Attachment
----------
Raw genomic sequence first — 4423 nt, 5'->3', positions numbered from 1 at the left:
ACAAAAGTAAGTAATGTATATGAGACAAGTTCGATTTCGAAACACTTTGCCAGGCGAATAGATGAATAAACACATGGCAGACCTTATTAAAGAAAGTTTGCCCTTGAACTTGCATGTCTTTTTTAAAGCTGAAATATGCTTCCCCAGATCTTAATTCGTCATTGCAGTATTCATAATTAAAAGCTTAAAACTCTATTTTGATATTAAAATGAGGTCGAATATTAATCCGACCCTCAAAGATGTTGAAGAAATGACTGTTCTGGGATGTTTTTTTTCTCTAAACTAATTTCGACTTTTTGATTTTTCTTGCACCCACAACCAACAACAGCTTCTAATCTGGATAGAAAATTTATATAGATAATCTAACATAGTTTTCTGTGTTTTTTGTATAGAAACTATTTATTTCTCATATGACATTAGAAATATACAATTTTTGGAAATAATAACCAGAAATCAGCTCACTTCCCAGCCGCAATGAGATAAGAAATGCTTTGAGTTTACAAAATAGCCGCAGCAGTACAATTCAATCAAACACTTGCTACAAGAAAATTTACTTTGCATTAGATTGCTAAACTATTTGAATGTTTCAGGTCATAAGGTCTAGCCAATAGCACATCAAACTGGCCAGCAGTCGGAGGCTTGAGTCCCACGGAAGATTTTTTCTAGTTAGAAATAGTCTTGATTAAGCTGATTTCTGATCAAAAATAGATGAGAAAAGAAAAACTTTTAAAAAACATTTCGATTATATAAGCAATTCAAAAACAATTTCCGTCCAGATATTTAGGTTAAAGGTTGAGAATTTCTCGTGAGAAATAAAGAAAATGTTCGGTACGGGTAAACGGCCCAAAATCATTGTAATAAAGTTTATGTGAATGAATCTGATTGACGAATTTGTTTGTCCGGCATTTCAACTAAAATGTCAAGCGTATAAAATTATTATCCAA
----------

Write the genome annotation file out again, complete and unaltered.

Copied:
Raw genomic sequence first — 4423 nt, 5'->3', positions numbered from 1 at the left:
ACAAAAGTAAGTAATGTATATGAGACAAGTTCGATTTCGAAACACTTTGCCAGGCGAATAGATGAATAAACACATGGCAGACCTTATTAAAGAAAGTTTGCCCTTGAACTTGCATGTCTTTTTTAAAGCTGAAATATGCTTCCCCAGATCTTAATTCGTCATTGCAGTATTCATAATTAAAAGCTTAAAACTCTATTTTGATATTAAAATGAGGTCGAATATTAATCCGACCCTCAAAGATGTTGAAGAAATGACTGTTCTGGGATGTTTTTTTTCTCTAAACTAATTTCGACTTTTTGATTTTTCTTGCACCCACAACCAACAACAGCTTCTAATCTGGATAGAAAATTTATATAGATAATCTAACATAGTTTTCTGTGTTTTTTGTATAGAAACTATTTATTTCTCATATGACATTAGAAATATACAATTTTTGGAAATAATAACCAGAAATCAGCTCACTTCCCAGCCGCAATGAGATAAGAAATGCTTTGAGTTTACAAAATAGCCGCAGCAGTACAATTCAATCAAACACTTGCTACAAGAAAATTTACTTTGCATTAGATTGCTAAACTATTTGAATGTTTCAGGTCATAAGGTCTAGCCAATAGCACATCAAACTGGCCAGCAGTCGGAGGCTTGAGTCCCACGGAAGATTTTTTCTAGTTAGAAATAGTCTTGATTAAGCTGATTTCTGATCAAAAATAGATGAGAAAAGAAAAACTTTTAAAAAACATTTCGATTATATAAGCAATTCAAAAACAATTTCCGTCCAGATATTTAGGTTAAAGGTTGAGAATTTCTCGTGAGAAATAAAGAAAATGTTCGGTACGGGTAAACGGCCCAAAATCATTGTAATAAAGTTTATGTGAATGAATCTGATTGACGAATTTGTTTGTCCGGCATTTCAACTAAAATGTCAAGCGTATAAAATTATTATCCAA